Having said that, though, I have developed a taste for Naples-style pizza, especially after I made a couple of pizza-eating pilgrimages to Naples when I was backpacking around Europe in the early 1990s. In fact, I once made a special detour to Naples on my way from Sicily to Brindisi, just so that I could spend a whole day eating pizza in the birthplace of this food. If I recall correctly, I had pizza five different times that day.
Solo Pizza Napoletana
Today, when I want a southern Italian-style pizza, my go-to place is Solo Pizza Napoletana. They make a wonderful Naples-style pizza, which may be the best of its kind in the city, especially at such a reasonable price. The basic Margherita there is a steal at NT$148.
Though it might sound strange at first, Solo is actually Italian by way of Japan. It began as a pizza shop in Nagoya before branching out to Taipei, and its chefs have won top-honors at pizza-making competitions in Italy.
The staff at the Taipei branch is always friendly, greeting customers in both Italian and Chinese. At Solo, you order your pizza at the counter first and then take a seat. But don’t get too comfortable. Pizzas at Solo are in and out of the dedicated pizza oven very quickly, so you may have your pizza on your table just minutes after you’ve order it.
Pizza is the main attraction at Solo, but they also serve up some tasty soup, sausage, and other side dishes. Cold Coke and beer are available, as well as good coffee (I like the espresso there as my post-pizza drink).
First things first: I was not that big of a fan of this place’s name when I first heard it. Frankly, it sounded a bit, well, cheesy, especially with the “-z” at the end of “boys.”
However, I quickly became a big fan of the pizza at Big Boyz, and now I don’t seem to mind the name that much.
Simply put, Big Boyz serves good old-fashioned American-style pizza. This makes sense, since the pizza chef there learned his craft in California. The thin-crust pizza at Big Boyz reminds me of what I would get a typical pizzeria in my hometown, or on a college campus.
What really sets Big Boyz apart, though, is the Chicago-style deep-dish pizza they offer. Growing up near Chicago, I have always loved this hearty style of pizza. Not everyone does—my brother, who lives in Chicago, never eats it. But I love it, and I never thought I’d ever be able to get it in Taipei. Now, I can! Be sure to order this pizza in advance, since it requires some preparation time and a longer time in the oven.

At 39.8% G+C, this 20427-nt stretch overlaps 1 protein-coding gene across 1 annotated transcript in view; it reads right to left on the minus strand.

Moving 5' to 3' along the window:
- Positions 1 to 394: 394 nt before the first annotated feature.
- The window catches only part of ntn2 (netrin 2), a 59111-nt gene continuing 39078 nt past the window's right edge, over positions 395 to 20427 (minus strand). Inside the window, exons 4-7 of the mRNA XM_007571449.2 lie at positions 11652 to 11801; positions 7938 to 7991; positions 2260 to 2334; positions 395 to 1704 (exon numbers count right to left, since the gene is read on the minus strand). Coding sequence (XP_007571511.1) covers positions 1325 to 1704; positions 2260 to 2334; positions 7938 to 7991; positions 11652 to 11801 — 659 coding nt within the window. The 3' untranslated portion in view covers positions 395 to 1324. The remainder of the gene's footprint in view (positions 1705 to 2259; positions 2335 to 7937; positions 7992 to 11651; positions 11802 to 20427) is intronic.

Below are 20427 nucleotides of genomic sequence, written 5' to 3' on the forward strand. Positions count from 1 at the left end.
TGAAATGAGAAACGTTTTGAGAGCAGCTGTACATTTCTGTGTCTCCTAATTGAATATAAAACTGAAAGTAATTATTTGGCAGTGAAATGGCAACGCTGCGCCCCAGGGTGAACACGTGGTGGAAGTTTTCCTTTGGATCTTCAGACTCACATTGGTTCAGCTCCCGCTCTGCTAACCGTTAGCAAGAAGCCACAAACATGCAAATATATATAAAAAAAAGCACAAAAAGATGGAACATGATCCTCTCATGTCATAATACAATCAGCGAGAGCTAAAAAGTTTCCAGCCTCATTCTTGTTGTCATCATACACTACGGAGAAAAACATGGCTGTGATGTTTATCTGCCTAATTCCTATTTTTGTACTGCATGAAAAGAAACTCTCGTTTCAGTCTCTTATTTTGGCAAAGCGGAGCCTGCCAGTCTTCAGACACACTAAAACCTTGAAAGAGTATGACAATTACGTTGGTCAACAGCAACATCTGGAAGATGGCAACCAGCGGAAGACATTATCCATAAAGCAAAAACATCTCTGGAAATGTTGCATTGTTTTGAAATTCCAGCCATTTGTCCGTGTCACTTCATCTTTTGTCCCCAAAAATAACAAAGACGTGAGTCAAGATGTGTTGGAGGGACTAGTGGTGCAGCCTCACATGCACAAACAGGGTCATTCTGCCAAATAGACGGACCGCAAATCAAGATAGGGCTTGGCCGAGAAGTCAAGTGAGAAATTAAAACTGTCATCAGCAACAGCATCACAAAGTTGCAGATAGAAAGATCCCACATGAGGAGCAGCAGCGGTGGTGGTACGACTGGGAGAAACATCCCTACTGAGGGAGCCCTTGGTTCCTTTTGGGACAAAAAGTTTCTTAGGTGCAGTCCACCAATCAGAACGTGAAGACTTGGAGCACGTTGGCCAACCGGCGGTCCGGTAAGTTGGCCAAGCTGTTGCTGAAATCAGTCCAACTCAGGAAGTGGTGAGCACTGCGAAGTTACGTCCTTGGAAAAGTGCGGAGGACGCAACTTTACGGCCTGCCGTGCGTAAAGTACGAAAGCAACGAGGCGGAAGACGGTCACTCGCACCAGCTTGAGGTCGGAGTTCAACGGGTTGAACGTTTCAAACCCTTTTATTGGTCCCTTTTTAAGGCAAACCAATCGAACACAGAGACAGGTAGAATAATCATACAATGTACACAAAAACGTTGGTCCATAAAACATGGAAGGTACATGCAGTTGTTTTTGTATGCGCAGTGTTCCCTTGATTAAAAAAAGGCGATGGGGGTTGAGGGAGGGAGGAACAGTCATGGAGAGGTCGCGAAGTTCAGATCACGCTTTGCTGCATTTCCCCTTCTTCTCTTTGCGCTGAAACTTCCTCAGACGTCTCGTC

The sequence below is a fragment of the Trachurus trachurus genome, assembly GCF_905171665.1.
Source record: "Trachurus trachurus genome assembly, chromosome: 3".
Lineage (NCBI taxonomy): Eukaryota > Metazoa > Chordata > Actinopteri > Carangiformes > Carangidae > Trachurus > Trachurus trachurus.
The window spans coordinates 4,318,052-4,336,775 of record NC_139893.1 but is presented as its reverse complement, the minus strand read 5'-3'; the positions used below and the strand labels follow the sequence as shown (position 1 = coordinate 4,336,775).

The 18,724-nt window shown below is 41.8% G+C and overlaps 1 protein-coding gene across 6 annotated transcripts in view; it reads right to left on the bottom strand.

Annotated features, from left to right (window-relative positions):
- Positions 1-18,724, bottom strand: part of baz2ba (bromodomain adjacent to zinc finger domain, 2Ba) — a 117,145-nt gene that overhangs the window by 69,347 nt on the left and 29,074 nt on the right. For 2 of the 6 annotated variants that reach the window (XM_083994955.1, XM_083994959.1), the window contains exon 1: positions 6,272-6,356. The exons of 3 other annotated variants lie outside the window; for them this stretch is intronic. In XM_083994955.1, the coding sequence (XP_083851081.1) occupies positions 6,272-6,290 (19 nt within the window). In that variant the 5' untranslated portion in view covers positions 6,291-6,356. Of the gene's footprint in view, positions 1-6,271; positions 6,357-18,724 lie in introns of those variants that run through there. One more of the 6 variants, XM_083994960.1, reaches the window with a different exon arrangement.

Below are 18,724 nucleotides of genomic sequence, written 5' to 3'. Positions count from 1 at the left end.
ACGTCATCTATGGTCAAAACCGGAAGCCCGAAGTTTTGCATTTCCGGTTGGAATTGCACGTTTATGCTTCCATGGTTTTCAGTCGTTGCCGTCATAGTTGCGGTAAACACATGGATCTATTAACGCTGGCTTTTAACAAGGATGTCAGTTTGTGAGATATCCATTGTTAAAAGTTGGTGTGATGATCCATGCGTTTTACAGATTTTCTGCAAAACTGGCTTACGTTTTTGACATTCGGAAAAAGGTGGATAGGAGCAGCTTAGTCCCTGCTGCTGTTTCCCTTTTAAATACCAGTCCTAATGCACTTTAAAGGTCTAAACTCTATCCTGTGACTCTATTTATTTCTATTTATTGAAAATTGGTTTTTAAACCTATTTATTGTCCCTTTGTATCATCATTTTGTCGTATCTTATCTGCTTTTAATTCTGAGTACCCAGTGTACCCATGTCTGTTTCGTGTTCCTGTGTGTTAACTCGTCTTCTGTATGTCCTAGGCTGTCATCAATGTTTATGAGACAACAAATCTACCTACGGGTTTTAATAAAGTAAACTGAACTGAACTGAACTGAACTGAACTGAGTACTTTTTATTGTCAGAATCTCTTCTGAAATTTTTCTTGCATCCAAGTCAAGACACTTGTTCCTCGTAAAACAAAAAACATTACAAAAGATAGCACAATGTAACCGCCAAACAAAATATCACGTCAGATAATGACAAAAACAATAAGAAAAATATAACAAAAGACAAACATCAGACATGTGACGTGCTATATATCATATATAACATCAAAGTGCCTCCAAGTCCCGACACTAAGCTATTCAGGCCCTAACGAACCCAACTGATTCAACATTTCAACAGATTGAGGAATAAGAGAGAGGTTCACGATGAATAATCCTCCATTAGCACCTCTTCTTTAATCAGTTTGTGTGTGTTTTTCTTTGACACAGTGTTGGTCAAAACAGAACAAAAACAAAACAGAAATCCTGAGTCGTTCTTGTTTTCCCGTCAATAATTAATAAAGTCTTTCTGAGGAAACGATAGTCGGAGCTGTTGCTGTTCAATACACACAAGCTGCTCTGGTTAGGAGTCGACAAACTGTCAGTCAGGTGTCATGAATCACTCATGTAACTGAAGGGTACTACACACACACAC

Other Up-and-Comers and Old Favorites
After being unable to get Chicago-style deep-dish for so many years in Taipei, you can imagine how surprised—and how overjoyed—I was to find a second place serving it in Taipei. Love at First Bite Bakery Café is not really a pizzeria, but it does serve up a good deep-dish pizza. The deep-dish pizza here does not need to be ordered in advance, but it does take about forty to fifty minutes, which is perfect for me, since I can draw at my table before my pizza arrives.
Love at First Bite might be a good choice if you are with a group and some of the people in the group do not like pizza, since burgers, salads, and even ribs are available here. In addition, there is a wide range of cakes and baked goods, with particularly good cheese cakes.
A more recent discovery has been OTTO Pizza Bar. I’ve only been here once, but I liked what I had that lunch. The Queen Margherita was very solid, and I look forward to trying more of the menu, including the appetizers and desserts there.
I chatted with the owner of OTTO a bit after my meal, and he told me that he wants to serve the kind of pizza he liked when he was growing up in Italy. He did make it clear that they are not serving Naples-style pizza and that the pizza at OTTO is more northern style, and basically what you’d get in other parts of Italy, outside of Naples.
Other pizzerias in Taipei I enjoy include Zoca Pizzeria, which has been a reliable pizzeria for me for many years. The owner and his family are very friendly, and I always enjoy sitting out on the restaurant’s little deck.
For a cheap, cheerful, convenient option in the Gongguan area, I usually end up at So Free Pizza (Gongguan branch). It’s close to my gym, so I often go there as a “reward” for a hard workout. They have a Taiwanese take on pizza, and everything is vegetarian, with some vegan options. I always order the smoked cheese, and I usually draw the pizza oven there.
And on my ever-growing list of places that I have yet to (but really want to) try are Little New York Pizzeria, the Shack in Xindian, and Pizza Rock in Yonghe, not to mention various pizzerias in Taichung, Taidong, Kaoshiung, Taninan, and Kenting, among many others.
Home Is Where the Pizza Is
When I first came to Taiwan more than twenty years ago, I had trouble finding good pizza. Now, there are so many good pizza places in the city that I’ve haven’t even had the chance to visit them all quite yet.
For someone like me, who holds pizza near and dear to my heart, this has been a truly wonderful development, and it’s just another example, to me, of Taipei getting better and better, and more international.
After all, for me, pizza is a powerful reminder of home, so it’s so nice that I am now be able to get some really great pizza in the city I’ve come to regard as my second home–Taipei.